The historicity of Genesis
Nevertheless, by the close of the millennium, it was apparent that many church leaders continued to regard the creation issue as secondary. Indeed, many still thought that to emphasise the historicity of Genesis was to turn the clock back 100 years and revive debates that were settled in the Victorian Age. Theistic Evolution was still holding sway in Britain.
Thoughts along these lines led the BCS to make 2000 a strategy year, with a process of consultation culminating in a retreat. The outcomes can be summarised as follows.
(1) A major priority is to help people understand that creation themes are central to the gospel message and foundational to developing a Christian mind on a great diversity of ‘current issues’.
(2) Opportunities for full-time creation ministries were increasing, and we needed to pray for the right people and the right means for this to happen.
God is answering these prayers. In particular, Paul Garner was identified as having the calling and gifts to exercise a full-time ministry and, after extensive discussions, Biblical Creation Ministries was formed to facilitate his work – with support from collaborating churches and other donors.
Since October 2002, Paul’s ministry has covered an enormous range – public meetings, Sunday services, events for children and young people, men’s and ladies’ meetings, student groups and the media. At the same time, AiG-UK has been increasing its staffing, so that there are now several full-time people with a creation-based ministry.
Recent years have seen new impact being made by the concept of Intelligent Design. Under the leadership of Professor Phillip Johnson, the ID movement has grasped numerous opportunities to show that science has been hi-jacked by materialists – with Darwinism as their key weapon promoting the fallacy that science has disproved purpose and design in the cosmos.
ID scholars have responded by showing the weaknesses of Darwinism as theory, the reality of design in nature (being detectable by the tools of science) and also that the secularisation of Western culture has gone further than most of us think.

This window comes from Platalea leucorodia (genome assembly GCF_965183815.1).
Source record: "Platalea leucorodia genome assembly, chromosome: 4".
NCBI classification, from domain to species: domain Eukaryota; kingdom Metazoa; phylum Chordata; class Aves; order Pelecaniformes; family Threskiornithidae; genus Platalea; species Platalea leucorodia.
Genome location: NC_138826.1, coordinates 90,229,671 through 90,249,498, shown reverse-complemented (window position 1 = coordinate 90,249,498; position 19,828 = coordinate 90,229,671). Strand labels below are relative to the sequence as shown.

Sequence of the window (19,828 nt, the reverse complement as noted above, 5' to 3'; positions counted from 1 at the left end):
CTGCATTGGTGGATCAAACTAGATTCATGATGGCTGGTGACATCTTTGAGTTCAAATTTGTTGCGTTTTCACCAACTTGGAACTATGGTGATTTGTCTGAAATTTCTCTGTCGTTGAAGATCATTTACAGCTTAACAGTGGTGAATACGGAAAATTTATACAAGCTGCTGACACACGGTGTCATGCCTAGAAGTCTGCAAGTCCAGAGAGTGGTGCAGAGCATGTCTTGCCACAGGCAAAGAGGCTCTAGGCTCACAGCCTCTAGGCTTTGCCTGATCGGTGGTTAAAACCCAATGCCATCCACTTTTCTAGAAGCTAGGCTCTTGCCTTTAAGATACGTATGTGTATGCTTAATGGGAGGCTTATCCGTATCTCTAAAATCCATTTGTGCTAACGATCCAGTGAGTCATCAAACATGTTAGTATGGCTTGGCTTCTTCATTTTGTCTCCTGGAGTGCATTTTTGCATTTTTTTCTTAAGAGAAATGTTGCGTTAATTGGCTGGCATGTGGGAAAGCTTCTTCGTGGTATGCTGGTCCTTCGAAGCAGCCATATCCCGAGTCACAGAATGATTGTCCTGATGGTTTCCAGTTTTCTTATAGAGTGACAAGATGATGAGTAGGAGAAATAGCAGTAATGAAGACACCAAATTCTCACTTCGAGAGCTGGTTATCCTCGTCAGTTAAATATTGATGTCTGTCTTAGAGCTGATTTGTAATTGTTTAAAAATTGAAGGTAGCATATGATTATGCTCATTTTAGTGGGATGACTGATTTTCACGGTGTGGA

Some creationists have welcomed ID as an answer to prayer, whereas others distance themselves from it because it deliberately does not appeal to the Bible.
A new UK organisation appeared in 2006, Truth in Science, with Professor Andy McIntosh as the lead academic. This ministry has its focus on education and the need to break the stranglehold that materialism has on educational policy regarding science.
The launch of TiS was marked by sending DVDs with an ID message to all UK schools teaching science. The ensuing furore speaks for itself: with most media outlets carrying the story, and questions being asked in Parliament, many science organisations have issued statements and the internet is buzzing!
There is a culture war in progress. At its most fundamental level, advocates of Theism are seeking to take on the advocates of Materialism. The fiercest battles are over origins and the status of Darwinism.
However, one cannot understand the war without recognising its breadth. There are conflicts over the nature of science; the meaning of knowledge and truth; the relationship between science and faith; ethics and morality; life issues, sexual relationships and social structures, and so on.
Indeed, all the issues identified in The Creation manifesto are being challenged. Creationists in the UK see themselves as foot-soldiers in this battle. They covet the prayers of God’s people and welcome all who want to enlist in active service!
The author is Secretary of the Biblical Creation Society and author of Creation – chance or design?(Evangelical Press).